By Ivan Nunez
February 27, 2016
Resisting new technology is government’s default position. Design thinking is changing that.
They are two things seemingly made for each other: human-centered design and government service. Both focus entirely on people, understanding their needs and solving their problems. But legacy processes and technology, departmental silos and politics are often, if not always, at play in the government sector, leaving less room to focus on the constituent experience. For years the status quo has been slow to change, but as digital tools and eGov become the primary methods of service delivery, government entities will be forced to evolve the way they operate. This inevitably leads to growing pains, but it’s our view that human-centered design can alleviate many challenges and help retrain priorities on serving constituents effectively and efficiently, both online and off.
A successful example exists in one of our own case studies. A few years ago, Azul Seven helped the Minnesota Department of Employment and Economic Development (DEED) and the Department of Labor (DOL) create a website and digital tool for a national program called MySkills MyFuture. The tool helps unemployed Americans identify new career possibilities and training opportunities based on their existing skills. The user group spans a large range of ages, education and literacy levels. What often happens with these broad user segments is a tendency toward complexity—stakeholders trying to be everything to everyone and replicate offline services with digital copies. So we worked with DEED to counteract that tendency with a human-centered methodology. Instead of relying on internal opinions and traditional service approaches we built empathy for the job-seekers, identified their common needs and created a new digital service to meet exactly those needs—no more and no less—as simply and effectively as possible. The end result was a hard-working service that, though simple, meets real needs and is still in use today.
It’s not just individual services that can benefit from a human-centered approach. To see a large-scale example of this approach in effect, look at the United Kingdom. The new uk.gov website, and in effect the government’s entire service design strategy, is using design thinking methodologies to tackle citizen engagement and service delivery head-on by starting with “user needs not government needs.” The recently launched site is taking an iterative, citizen-driven approach to government. Rather than strive for perfection from the launch, gov.uk openly tells users it’s a work-in-progress. Everything is open to feedback, iterations and suggestions to continuously improve the service delivery. This iterative approach is critical to a successful human-centered design practice and it’s just good business. By continuously learning and improving, outcomes are greatly improved while costs and risk are reduced. Instead of fearing failure, the UK is embracing the opportunity to learn from their users and adapt services accordingly.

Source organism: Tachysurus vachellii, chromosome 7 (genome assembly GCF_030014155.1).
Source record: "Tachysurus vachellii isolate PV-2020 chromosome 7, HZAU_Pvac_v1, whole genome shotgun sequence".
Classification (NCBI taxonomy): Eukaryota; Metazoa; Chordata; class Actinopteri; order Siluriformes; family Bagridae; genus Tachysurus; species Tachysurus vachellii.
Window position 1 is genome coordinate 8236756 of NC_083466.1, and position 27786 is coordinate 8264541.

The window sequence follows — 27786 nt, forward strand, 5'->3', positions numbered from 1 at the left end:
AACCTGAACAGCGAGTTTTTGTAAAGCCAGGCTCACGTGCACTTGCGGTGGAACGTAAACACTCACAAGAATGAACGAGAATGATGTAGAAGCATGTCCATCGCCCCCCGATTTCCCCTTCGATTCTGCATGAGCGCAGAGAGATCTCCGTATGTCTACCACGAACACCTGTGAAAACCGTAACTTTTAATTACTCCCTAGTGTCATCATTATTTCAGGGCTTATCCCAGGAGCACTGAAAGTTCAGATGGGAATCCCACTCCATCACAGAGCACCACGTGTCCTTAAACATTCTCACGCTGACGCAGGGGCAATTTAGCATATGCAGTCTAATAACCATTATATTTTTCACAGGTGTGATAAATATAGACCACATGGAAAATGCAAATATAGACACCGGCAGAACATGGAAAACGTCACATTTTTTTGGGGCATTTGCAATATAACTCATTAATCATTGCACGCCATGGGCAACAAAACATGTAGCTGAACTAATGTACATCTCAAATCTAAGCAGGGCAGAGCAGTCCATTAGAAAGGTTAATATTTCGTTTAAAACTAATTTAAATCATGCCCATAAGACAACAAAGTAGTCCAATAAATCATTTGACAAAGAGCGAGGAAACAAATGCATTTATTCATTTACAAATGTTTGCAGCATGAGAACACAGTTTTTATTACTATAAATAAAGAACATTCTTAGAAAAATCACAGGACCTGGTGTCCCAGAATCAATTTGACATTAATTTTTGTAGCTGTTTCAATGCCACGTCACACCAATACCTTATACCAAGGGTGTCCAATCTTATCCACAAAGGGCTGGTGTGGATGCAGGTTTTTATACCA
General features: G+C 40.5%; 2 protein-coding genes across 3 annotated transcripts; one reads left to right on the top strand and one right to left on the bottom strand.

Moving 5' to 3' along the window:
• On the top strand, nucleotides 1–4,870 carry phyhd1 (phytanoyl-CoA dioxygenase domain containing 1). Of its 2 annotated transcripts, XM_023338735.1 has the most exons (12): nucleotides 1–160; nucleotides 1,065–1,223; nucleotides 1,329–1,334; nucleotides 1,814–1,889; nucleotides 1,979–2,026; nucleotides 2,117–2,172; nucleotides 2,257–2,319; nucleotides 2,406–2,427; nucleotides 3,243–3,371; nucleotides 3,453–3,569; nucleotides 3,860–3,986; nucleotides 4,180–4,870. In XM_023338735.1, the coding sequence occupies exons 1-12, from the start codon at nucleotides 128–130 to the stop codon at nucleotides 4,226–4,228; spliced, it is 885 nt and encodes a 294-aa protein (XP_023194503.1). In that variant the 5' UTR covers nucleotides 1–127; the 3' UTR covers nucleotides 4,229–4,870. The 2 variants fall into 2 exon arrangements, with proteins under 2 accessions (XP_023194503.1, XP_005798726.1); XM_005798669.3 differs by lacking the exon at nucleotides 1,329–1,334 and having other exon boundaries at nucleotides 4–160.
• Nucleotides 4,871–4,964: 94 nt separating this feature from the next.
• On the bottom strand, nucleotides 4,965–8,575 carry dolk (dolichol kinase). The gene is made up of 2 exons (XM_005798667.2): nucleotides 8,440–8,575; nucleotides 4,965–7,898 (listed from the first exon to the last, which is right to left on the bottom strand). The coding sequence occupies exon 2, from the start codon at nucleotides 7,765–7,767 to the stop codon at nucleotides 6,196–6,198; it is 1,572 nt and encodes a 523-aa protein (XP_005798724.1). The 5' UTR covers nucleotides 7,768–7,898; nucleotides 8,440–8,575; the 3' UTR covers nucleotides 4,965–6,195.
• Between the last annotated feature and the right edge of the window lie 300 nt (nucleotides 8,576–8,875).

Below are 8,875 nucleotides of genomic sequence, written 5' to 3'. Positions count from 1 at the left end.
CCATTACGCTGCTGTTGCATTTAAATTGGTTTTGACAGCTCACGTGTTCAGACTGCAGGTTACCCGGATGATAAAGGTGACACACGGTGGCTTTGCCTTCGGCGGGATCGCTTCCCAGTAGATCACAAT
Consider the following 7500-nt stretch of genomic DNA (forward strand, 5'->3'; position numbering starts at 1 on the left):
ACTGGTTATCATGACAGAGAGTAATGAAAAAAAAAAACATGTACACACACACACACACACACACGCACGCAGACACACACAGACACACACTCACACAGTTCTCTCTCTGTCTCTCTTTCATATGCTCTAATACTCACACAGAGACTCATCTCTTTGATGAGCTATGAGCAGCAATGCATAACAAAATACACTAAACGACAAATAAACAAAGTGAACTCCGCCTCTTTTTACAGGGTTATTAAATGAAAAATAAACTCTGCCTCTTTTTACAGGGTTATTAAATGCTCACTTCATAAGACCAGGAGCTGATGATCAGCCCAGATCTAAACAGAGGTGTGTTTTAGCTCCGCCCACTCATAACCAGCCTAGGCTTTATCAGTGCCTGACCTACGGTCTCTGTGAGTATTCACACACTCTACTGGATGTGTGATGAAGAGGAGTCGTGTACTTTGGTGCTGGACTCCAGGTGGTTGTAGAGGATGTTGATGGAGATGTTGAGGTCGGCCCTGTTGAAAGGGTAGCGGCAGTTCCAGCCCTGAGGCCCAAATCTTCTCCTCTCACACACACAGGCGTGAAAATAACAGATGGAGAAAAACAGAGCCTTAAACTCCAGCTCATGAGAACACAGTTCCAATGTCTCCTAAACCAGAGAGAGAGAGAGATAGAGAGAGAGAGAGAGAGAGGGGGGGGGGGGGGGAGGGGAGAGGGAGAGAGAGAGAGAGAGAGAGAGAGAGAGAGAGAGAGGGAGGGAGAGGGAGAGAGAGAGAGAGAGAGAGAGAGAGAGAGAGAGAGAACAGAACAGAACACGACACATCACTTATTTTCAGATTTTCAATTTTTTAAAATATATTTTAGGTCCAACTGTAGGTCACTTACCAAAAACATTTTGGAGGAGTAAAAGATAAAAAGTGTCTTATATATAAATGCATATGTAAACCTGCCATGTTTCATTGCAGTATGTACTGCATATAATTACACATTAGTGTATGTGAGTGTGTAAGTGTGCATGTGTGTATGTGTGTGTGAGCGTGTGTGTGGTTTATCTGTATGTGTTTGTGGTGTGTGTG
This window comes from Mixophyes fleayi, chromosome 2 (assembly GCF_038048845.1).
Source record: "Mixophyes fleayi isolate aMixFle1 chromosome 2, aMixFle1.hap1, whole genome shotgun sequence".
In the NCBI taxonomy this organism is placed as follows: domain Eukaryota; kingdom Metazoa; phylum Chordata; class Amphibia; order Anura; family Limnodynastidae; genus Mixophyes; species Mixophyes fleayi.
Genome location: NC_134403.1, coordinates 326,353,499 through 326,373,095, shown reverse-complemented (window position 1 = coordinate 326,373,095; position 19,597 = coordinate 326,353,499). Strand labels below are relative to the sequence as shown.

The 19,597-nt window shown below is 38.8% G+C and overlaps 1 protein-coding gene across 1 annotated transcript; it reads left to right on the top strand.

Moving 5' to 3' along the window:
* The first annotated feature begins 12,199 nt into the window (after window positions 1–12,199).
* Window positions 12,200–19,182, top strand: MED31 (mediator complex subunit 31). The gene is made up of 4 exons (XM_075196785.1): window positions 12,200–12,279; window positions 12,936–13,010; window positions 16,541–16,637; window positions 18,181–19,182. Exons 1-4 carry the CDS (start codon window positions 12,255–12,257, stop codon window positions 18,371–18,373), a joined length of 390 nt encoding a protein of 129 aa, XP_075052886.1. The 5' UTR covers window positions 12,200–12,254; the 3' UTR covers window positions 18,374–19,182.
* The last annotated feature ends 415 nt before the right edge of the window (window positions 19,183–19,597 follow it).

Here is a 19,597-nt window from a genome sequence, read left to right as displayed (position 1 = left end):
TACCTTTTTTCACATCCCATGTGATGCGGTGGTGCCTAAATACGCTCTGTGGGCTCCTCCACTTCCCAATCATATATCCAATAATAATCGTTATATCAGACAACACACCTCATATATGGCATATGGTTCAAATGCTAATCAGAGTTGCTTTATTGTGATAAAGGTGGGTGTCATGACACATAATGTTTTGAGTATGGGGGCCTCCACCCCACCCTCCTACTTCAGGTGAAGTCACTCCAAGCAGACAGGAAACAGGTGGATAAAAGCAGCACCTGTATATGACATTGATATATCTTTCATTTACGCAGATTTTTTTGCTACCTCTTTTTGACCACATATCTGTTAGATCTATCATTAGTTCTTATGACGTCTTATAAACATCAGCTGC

It’s not realistic for us to imagine that every government organization can simply decide to adopt this approach and things will change overnight. The book Citizenville, by former San Francisco mayor Gavin Newsom, illustrates the inherent challenges that our government faces in adopting new service strategies. “Because of the vast network of rules, regulations, and laws that apply to virtually everything in government service, people aren’t sure what they’re allowed to do, much less what they’re supposed to do… Resisting new technology is the government’s default position.” We’ve seen this proven in many organizations, inside and outside the sphere of government. But the beauty of a human-centered approach is that it can empower individuals to explore ideas in a way that poses little risk to the organization. Start small by just having a conversation with a constituent to gain some empathy. Take those insights to your next meeting and keep that person in mind during decision making. With just a tiny change like that, one person or one department can start to apply this approach to their daily work.
We know it takes a lot of effort and deep cultural shifts to making lasting changes in any organization, and perhaps especially in government. However, the benefits of human-centered design in service quality, efficiency and customer or resident satisfaction should be enticing enough to give it a try. When user needs become the center of decision making, we are able to remove the burden of legacy processes, our personal biases and political influences. If nothing else, we can take the smallest steps, just thinking about our end users a little bit more. By starting with empathy and understanding, government organizations may find they’re actually able to ease internal resistance while also better meeting the needs of their constituents—a win-win situation.